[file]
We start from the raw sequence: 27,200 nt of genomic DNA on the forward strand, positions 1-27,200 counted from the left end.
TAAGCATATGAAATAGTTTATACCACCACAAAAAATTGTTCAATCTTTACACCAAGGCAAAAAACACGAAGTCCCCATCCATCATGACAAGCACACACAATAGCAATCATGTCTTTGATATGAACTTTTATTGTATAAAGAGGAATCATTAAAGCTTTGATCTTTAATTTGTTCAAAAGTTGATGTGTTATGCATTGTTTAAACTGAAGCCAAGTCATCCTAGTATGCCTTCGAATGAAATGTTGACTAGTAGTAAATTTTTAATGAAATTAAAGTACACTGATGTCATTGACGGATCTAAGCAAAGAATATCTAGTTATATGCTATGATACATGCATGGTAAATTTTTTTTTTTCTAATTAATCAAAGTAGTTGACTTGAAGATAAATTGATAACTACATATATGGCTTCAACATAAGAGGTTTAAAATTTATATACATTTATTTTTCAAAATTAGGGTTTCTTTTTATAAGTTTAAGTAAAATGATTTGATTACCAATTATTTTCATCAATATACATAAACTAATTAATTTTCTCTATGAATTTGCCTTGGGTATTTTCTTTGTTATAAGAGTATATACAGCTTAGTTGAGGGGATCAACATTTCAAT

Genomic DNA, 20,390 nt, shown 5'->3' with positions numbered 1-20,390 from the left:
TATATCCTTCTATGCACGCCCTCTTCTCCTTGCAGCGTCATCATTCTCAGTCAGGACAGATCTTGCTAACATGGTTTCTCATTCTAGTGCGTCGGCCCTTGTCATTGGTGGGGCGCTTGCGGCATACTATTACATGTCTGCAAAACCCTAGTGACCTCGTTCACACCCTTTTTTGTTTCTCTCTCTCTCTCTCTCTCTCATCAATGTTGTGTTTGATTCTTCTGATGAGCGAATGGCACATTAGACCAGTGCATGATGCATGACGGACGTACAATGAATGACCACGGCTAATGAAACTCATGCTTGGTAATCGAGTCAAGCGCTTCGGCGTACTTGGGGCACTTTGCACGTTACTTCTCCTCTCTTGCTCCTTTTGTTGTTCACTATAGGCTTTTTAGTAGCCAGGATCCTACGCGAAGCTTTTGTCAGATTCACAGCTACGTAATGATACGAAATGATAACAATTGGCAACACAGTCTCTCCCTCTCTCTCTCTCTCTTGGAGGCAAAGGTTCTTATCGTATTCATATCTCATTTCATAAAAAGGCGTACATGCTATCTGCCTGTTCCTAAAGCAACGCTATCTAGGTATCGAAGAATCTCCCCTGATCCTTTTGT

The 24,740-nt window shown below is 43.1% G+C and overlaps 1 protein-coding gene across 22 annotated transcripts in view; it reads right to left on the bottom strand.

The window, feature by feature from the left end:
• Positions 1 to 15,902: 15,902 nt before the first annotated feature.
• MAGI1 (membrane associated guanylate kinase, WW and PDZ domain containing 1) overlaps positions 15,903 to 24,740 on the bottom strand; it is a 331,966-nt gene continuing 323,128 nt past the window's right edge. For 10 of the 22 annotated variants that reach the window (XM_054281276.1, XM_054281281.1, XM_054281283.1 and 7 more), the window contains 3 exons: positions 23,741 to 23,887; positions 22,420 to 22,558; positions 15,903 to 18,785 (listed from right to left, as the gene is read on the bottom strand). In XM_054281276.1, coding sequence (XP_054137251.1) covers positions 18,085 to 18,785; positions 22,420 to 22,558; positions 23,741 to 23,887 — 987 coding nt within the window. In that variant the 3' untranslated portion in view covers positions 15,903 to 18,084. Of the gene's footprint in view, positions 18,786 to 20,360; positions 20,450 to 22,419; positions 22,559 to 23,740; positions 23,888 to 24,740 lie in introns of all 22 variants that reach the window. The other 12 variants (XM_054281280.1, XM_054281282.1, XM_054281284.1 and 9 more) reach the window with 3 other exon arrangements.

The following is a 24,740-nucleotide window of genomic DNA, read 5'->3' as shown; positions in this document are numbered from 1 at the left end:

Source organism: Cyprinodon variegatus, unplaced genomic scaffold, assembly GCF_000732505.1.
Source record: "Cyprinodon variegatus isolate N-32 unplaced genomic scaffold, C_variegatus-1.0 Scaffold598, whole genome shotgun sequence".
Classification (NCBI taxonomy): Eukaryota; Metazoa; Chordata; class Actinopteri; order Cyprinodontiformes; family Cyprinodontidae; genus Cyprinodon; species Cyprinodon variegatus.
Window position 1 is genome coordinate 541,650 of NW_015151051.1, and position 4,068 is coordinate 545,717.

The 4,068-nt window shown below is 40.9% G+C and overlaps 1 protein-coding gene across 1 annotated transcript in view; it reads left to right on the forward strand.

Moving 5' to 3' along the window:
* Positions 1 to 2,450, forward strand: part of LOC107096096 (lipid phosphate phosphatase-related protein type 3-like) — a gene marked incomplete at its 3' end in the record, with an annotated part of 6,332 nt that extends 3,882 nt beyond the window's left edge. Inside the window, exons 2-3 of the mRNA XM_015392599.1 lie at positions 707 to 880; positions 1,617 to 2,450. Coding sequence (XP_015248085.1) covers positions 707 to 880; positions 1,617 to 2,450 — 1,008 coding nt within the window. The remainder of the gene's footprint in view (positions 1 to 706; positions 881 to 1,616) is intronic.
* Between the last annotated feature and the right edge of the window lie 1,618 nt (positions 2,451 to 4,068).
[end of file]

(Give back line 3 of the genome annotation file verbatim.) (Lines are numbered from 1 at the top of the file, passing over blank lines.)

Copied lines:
Genomic DNA, 20,390 nt, shown 5'->3' with positions numbered 1-20,390 from the left: